Studio ArTour Artist Patsy Dew

Posted on

The camera helps me engage with the visual world, whether in nature, or society, or by myself observing how window light interacts with a flower. On my regular morning walks, the camera turns the walk into an adventure of discovery, helping me to see patterns, or the wonders of a dew-laden spider web. Back home, I sort through all the images I collected, rating and labeling them. And then deciding which to print as enlargements, or on greeting card stock, or to use in creating books or boxes.

Many years ago, visiting studios on the ArTour, I bought an accordion artist book to fill with my images. Then with Judy Saye-Willis’s help, I started making books myself, figuring out how to print on the paper of the books, how to fold the paper in different ways (see the “butterfly book”). One year I had a series of pictures of grates, and figured out a way to make a “Grate Book Series” of tiny books, each one a picture of a grate when unfolded. I needed a way to hold the set together, and in an ah-ha moment, created a box to hold them. Making boxes out of the images then grabbed my interest, providing a myriad of ways to combine patterns and subject into physical form.

During the Pandemic I have taken advantage of this abundance of time at home to play with photography, to explore different ways to use my images, and to hone some new skills. This spring I made many Origami boxes, experimenting with Japanese papers, and figuring out what size of top print would fit each size of the folded bottoms. I now have two shelves of models; no more guess work! During the summer I have been working with transferring my images to polymer clays, and then playing with the possible ways to use this new medium…book covers, cylindrical containers, boxes, translucent covers.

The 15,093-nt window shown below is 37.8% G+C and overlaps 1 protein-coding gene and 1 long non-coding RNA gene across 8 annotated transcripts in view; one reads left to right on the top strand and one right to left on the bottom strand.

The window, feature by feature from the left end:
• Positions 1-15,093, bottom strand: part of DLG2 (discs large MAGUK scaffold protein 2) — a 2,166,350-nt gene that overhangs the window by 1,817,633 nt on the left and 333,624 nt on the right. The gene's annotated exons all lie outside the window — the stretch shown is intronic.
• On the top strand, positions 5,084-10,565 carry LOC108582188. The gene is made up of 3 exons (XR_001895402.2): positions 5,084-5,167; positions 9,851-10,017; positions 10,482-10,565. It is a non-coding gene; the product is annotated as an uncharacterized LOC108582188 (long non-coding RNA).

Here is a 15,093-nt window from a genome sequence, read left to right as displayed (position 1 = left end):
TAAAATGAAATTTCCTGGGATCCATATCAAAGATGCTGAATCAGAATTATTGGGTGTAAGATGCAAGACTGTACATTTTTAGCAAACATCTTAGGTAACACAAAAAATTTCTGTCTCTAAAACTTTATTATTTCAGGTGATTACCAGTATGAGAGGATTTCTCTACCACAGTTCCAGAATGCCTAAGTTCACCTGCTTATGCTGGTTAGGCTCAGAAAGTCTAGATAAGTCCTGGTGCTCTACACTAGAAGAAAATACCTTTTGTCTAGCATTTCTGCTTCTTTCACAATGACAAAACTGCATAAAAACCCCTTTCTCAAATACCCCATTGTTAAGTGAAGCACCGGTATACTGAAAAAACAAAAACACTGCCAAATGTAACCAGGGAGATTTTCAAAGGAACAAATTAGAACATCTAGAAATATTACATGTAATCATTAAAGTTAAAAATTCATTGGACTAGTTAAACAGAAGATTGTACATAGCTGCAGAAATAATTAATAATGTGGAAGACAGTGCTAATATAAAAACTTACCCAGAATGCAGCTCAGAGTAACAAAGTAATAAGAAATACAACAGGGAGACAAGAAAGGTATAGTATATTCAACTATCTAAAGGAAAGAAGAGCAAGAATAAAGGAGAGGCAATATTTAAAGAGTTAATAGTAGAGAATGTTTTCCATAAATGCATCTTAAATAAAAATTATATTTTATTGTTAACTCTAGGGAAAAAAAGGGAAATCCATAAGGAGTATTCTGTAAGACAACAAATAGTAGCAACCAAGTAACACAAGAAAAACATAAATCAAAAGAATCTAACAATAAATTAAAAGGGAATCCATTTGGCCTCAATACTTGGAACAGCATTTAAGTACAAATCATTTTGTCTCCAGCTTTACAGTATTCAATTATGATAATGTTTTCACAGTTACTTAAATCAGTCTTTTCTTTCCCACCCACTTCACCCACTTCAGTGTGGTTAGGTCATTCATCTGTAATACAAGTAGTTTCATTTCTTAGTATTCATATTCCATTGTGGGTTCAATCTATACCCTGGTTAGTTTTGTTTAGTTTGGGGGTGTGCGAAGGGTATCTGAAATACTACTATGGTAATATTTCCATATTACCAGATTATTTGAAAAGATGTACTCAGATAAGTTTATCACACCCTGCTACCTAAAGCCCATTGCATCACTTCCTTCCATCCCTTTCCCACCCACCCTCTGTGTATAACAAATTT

Art Sale – All proceeds to be donated to support: Juxtaposition Arts in N. Minneapolis and The Hideaway in Northfield

For years Joan and Jim Spaulding have supported local artists, transforming their restaurant into a gallery. They do not take a cut of any of the art sales; all go to the artist.  During the time that my framed prints have hung at the Hideaway, two major events have disturbed our universe, the Pandemic, and the brutal murder of George Floyd.  I feel moved to respond.

I am donating all proceeds from the sale of any of these prints: half to Juxtaposition Arts in North Minneapolis, and half to the owners of The Hideaway.  Juxtaposition Arts is an amazing organization in North Minneapolis that “develops community by engaging and employing young urban artists in hands-on education initiatives…”

Prices are not reduced. The incentive is to support two worthy organizations that nurture artists.  The prints are hanging at The Hideaway now, and purchasers may take them upon purchase.  The sale runs through August 31.  The prints may be viewed on my website: